From the Winter 2010 issue:
David L. Schindler. The Anthropological Vision of Caritas in veritate in Light of Cultural and Economic Life in the United States.
From the text:
Caritas in veritate takes up the complicated question of technology in its last chapter. Benedict of course acknowledges that technology “enables us to exercise dominion over matter” and to “improve our conditions of life,” and in this way goes to “the heart of the vocation of human labor” (n. 69). The relevant point, however, is that “technology is never merely technology” (n. 69). It always invokes some sense of the order of man’s naturally given relations to God and others. Technology thus, rightly conceived, must be integrated into the call to holiness, indeed into the covenant with God, implied in this order of relations (cf. n. 69): integrated into the idea of creation as something first given to man, as gift, “not something self-generated” (n. 68) or produced by man.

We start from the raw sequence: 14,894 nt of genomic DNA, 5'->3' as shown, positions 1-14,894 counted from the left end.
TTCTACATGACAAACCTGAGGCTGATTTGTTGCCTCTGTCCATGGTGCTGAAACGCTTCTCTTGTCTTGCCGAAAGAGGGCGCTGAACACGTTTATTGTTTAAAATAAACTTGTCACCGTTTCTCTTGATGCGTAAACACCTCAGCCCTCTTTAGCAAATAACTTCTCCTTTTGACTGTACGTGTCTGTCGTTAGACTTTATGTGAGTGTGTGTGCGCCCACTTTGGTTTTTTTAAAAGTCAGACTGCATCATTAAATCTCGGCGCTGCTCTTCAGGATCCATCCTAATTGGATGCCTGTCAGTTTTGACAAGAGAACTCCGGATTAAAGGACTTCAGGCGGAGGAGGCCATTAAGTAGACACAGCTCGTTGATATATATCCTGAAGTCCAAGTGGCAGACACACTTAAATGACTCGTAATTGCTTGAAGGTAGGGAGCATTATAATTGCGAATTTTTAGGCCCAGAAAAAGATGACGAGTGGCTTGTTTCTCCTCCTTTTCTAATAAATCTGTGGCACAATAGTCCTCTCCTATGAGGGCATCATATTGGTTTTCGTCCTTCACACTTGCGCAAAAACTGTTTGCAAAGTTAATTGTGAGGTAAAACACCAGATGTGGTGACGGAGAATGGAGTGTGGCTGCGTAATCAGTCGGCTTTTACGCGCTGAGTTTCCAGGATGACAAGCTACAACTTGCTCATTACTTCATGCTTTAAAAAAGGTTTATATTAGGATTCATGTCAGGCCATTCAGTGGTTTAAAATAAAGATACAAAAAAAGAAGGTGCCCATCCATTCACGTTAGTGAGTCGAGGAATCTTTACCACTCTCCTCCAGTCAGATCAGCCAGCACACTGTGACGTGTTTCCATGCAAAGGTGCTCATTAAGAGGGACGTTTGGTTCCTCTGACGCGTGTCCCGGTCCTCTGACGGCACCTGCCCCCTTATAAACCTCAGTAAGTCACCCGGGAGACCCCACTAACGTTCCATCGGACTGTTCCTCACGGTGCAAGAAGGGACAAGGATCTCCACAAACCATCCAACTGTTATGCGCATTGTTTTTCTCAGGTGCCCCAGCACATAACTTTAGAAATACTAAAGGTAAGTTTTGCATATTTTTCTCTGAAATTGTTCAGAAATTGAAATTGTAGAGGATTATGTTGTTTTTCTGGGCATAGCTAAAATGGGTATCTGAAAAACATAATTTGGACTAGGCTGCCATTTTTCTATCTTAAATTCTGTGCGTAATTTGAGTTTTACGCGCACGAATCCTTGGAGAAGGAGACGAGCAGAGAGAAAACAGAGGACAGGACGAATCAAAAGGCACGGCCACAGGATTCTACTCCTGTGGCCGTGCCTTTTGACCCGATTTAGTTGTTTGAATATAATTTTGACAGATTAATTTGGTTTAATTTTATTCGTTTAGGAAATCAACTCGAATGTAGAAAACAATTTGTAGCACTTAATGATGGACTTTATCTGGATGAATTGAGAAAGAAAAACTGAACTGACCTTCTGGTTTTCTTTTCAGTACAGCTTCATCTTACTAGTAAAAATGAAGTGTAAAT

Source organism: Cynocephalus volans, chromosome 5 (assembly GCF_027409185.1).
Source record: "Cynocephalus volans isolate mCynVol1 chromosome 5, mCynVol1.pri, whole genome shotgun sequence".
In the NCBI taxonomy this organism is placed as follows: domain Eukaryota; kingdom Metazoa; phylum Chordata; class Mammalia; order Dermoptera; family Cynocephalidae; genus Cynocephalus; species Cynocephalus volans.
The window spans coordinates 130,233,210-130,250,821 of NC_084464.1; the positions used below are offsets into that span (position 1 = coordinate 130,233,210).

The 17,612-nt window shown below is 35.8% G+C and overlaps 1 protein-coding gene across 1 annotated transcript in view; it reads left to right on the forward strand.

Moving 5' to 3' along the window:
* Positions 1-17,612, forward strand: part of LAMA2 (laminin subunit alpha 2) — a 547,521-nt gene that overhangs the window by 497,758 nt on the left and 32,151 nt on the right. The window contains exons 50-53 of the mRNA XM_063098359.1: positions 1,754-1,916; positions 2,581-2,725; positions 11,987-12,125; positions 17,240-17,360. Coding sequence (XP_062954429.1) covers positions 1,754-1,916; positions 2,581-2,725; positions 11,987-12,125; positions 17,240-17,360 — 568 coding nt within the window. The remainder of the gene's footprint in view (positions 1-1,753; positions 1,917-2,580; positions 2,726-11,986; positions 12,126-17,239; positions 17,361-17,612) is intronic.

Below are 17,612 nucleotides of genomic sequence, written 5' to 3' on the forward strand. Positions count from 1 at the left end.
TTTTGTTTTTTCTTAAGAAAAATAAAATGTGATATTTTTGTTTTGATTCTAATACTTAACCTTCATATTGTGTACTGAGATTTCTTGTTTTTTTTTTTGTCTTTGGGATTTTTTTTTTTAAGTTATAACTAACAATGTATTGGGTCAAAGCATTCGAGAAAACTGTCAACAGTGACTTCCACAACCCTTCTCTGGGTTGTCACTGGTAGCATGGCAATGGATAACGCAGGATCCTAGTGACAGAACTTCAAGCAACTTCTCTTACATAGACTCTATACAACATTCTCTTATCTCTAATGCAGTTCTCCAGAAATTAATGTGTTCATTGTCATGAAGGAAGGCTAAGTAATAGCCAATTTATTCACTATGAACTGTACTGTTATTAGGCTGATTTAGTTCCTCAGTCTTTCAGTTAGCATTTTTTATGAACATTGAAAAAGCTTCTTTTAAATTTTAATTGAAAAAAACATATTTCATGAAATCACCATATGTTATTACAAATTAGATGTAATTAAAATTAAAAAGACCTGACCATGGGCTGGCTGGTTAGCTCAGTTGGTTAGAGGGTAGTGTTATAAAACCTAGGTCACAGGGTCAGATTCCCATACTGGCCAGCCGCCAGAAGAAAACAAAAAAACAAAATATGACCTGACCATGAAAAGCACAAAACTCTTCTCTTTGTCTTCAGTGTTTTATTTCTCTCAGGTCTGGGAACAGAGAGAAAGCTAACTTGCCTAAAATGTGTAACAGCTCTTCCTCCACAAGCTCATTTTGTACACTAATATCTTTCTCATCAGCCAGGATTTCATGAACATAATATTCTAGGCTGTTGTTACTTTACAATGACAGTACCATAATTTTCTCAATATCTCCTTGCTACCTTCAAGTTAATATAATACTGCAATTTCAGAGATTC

Here again we see the importance of the family. It is inside the family that we first learn a “technology” that respects the dignity of the truly weak and vulnerable—the just-conceived and the terminally-ill, for example—for their own sake. It is inside the family, indeed the family as ordered to worship, that we first learn the habits of patient interiority necessary for genuine relationships: for the relations that enable us to see the truth, goodness, and beauty of others as given (and also to maintain awareness of “the human soul’s ontological depths, as probed by the saints”: n. 76). It is inside the family that we can thus learn the limits of the dominant social media of communication made available by technology, which promote surface movements of consciousness involving mostly the gathering of bits of information, and foster inattention to man in his depths and his transcendence as created by God. It is in the family that we first become open to the meaning of communication in its ultimate and deepest reality as a dia-logos of love that is fully revealed by God in the life, and thus including also the suffering, of Jesus Christ (cf. n. 4). Read the full article.
DAVID L. SCHINDLER (bio) is Provost and Gagnon Professor of Fundamental Theology at the Pontifical John Paul II Institute for Studies on Marriage and Family at The Catholic University of America in Washington, D.C.